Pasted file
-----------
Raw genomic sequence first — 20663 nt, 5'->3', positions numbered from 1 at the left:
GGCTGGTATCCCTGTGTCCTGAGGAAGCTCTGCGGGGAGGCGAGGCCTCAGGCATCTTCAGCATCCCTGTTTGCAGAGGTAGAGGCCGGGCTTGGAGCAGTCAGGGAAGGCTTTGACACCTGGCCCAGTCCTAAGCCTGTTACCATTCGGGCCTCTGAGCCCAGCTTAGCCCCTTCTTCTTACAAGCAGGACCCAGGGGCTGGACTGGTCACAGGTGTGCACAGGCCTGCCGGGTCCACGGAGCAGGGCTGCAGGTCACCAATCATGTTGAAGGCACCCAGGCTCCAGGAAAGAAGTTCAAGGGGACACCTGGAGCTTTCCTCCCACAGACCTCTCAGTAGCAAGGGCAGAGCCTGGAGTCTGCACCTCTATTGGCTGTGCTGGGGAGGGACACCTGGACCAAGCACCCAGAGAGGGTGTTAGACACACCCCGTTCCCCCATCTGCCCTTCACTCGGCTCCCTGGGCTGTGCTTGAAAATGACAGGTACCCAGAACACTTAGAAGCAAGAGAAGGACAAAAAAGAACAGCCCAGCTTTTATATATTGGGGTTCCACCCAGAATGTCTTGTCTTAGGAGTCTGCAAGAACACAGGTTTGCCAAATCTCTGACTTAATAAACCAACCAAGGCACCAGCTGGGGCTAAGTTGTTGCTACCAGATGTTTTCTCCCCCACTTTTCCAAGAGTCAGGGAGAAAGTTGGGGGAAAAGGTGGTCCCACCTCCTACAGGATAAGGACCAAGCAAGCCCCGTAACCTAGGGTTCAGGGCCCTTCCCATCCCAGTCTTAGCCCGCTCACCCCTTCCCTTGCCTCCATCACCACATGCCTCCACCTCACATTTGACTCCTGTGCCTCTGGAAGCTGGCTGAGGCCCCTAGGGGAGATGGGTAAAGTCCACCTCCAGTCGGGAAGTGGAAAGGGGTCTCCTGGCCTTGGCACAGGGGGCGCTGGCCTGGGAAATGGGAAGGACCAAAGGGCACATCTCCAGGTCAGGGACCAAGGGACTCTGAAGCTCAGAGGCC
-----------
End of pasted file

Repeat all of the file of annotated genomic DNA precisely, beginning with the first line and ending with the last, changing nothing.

Raw genomic sequence first — 20663 nt, 5'->3', positions numbered from 1 at the left:
GGCTGGTATCCCTGTGTCCTGAGGAAGCTCTGCGGGGAGGCGAGGCCTCAGGCATCTTCAGCATCCCTGTTTGCAGAGGTAGAGGCCGGGCTTGGAGCAGTCAGGGAAGGCTTTGACACCTGGCCCAGTCCTAAGCCTGTTACCATTCGGGCCTCTGAGCCCAGCTTAGCCCCTTCTTCTTACAAGCAGGACCCAGGGGCTGGACTGGTCACAGGTGTGCACAGGCCTGCCGGGTCCACGGAGCAGGGCTGCAGGTCACCAATCATGTTGAAGGCACCCAGGCTCCAGGAAAGAAGTTCAAGGGGACACCTGGAGCTTTCCTCCCACAGACCTCTCAGTAGCAAGGGCAGAGCCTGGAGTCTGCACCTCTATTGGCTGTGCTGGGGAGGGACACCTGGACCAAGCACCCAGAGAGGGTGTTAGACACACCCCGTTCCCCCATCTGCCCTTCACTCGGCTCCCTGGGCTGTGCTTGAAAATGACAGGTACCCAGAACACTTAGAAGCAAGAGAAGGACAAAAAAGAACAGCCCAGCTTTTATATATTGGGGTTCCACCCAGAATGTCTTGTCTTAGGAGTCTGCAAGAACACAGGTTTGCCAAATCTCTGACTTAATAAACCAACCAAGGCACCAGCTGGGGCTAAGTTGTTGCTACCAGATGTTTTCTCCCCCACTTTTCCAAGAGTCAGGGAGAAAGTTGGGGGAAAAGGTGGTCCCACCTCCTACAGGATAAGGACCAAGCAAGCCCCGTAACCTAGGGTTCAGGGCCCTTCCCATCCCAGTCTTAGCCCGCTCACCCCTTCCCTTGCCTCCATCACCACATGCCTCCACCTCACATTTGACTCCTGTGCCTCTGGAAGCTGGCTGAGGCCCCTAGGGGAGATGGGTAAAGTCCACCTCCAGTCGGGAAGTGGAAAGGGGTCTCCTGGCCTTGGCACAGGGGGCGCTGGCCTGGGAAATGGGAAGGACCAAAGGGCACATCTCCAGGTCAGGGACCAAGGGACTCTGAAGCTCAGAGGCC